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Microelectronic Circuits (Oxf Ser Elec)

Microelectronic Circuits (Oxf Ser Elec) Cover


Synopses & Reviews

Publisher Comments:

Microelectronic Circuits, Sixth Edition, by Adel S. Sedra and Kenneth C. Smith

This market-leading textbook continues its standard of excellence and innovation built on the solid pedagogical foundation that instructors expect from Adel S. Sedra and Kenneth C. Smith. All material in the sixth edition of Microelectronic Circuits is thoroughly updated to reflect changes in technology--CMOS technology in particular. These technological changes have shaped the book's organization and topical coverage, making it the most current resource available for teaching tomorrow's engineers how to analyze and design electronic circuits.


* Streamlined organization. Short, modular chapters can be rearranged to suit any class organization. Topics that can be skipped on a first reading, while the student is grasping the basics, or that look ahead to advanced industrial applications, are clearly marked.

* Digital Integrated Circuits covered in a new, separate section, to make it easier to teach Computer Engineering students.

* Parallel Treatment of MOSFETs and BJTs. 90% of the market works with MOSFETs, so this vital topic is placed first in the textbook. The chapters on BJTs and MOSFETs are exactly parallel, so instructors can teach whichever one first that they prefer, and speed through the second topic by concentrating only on the differences between the two transistors.

* Frequency response in a separate chapter. Frequency response is now condensed into a single chapter, rather than being integrated within other topics.


Instructor: [Note: Instructor's Resource CD is bound in to ISM-ISBN 9780195340303]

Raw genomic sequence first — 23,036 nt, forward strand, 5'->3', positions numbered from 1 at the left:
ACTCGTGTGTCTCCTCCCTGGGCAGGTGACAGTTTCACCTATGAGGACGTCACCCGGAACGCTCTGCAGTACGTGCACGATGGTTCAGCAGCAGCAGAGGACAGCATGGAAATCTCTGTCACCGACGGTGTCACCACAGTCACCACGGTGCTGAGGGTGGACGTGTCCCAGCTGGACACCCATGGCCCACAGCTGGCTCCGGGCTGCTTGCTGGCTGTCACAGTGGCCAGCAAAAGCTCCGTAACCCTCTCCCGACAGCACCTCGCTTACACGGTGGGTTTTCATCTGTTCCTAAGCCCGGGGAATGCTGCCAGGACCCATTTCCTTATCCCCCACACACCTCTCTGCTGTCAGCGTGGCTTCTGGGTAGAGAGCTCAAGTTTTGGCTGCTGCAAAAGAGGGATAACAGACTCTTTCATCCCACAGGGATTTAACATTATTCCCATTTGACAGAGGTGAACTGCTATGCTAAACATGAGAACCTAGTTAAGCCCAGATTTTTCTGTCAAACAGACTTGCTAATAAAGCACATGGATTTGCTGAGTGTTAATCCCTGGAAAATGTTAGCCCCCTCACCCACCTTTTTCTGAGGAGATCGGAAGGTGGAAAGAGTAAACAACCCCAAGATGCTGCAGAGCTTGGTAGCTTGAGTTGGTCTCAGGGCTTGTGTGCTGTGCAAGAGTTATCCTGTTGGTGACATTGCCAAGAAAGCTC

* Instructor's Solutions Manual contains typed solutions to all in-text exercises and end-of-chapter problems.

* PowerPoint Overheads on CD contain all of the figures with captions, plus summary tables, from the main text.


* In-text CD contains SPICE circuit simulation exercises and lessons, and a free student version of two SPICE simulators: OrCAD PSpice and Electronics Workbench Multisim.

* Companion website www.sedrasmith.org http://www.sedrasmith.org features SPICE models and links to industry and academic sites.


Microelectronic Circuits now comes shrink-wrapped with a FREE Added Problems Supplement!

This helpful resource includes:

* 300 new problems

* Solutions available exclusively to instructors



LAB MANUAL: Laboratory Explorations to Accompany Microelectronic Circuits by Kenneth C. Smith and Vincent C. Gaudet

Designed to accompany Sedra and Smith's Microelectronic Circuits, Laboratory Explorations invites students to explore the realm of real-world engineering through exciting, hands-on experiments.

Lab Manual


Fresh, new problems in Microelectronics--FREE with text!

Package our new problems supplement with Microelectronic Circuits, Sixth Edition, and get:

* 300 new problems

* Solutions available exclusively to instructors

Order pack

About the Author

Adel S. Sedra is Dean of the Faculty of Engineering at the University of Waterloo and former Provost of the University of Toronto.

Kenneth C. Smith (KC) is Professor Emeritus in Electrical and Computer Engineering, Computer Science, Mechanical Engineering, and Information Studies at the University of Toronto.

Table of Contents

Brief Table of Contents

Part I. Devices and Basic Circuits

1. Signals and Amplifiers

2. Operational Amplifiers

3. Semiconductors

4. Diodes

5. MOS Field-Effect Transistors (MOSFETs)

6. Bipolar Junction Transistors (BJTs)

Part II. Integrated-Circuit Amplifiers

7. Building Blocks of Integrated-Circuit Amplifiers

8. Differential and Multistage Amplifiers

9. Frequency Response

10. Feedback

11. Output Stages and Power Amplifiers

12. Operational Amplifier Circuits

Part III. Digital Integrated Circuits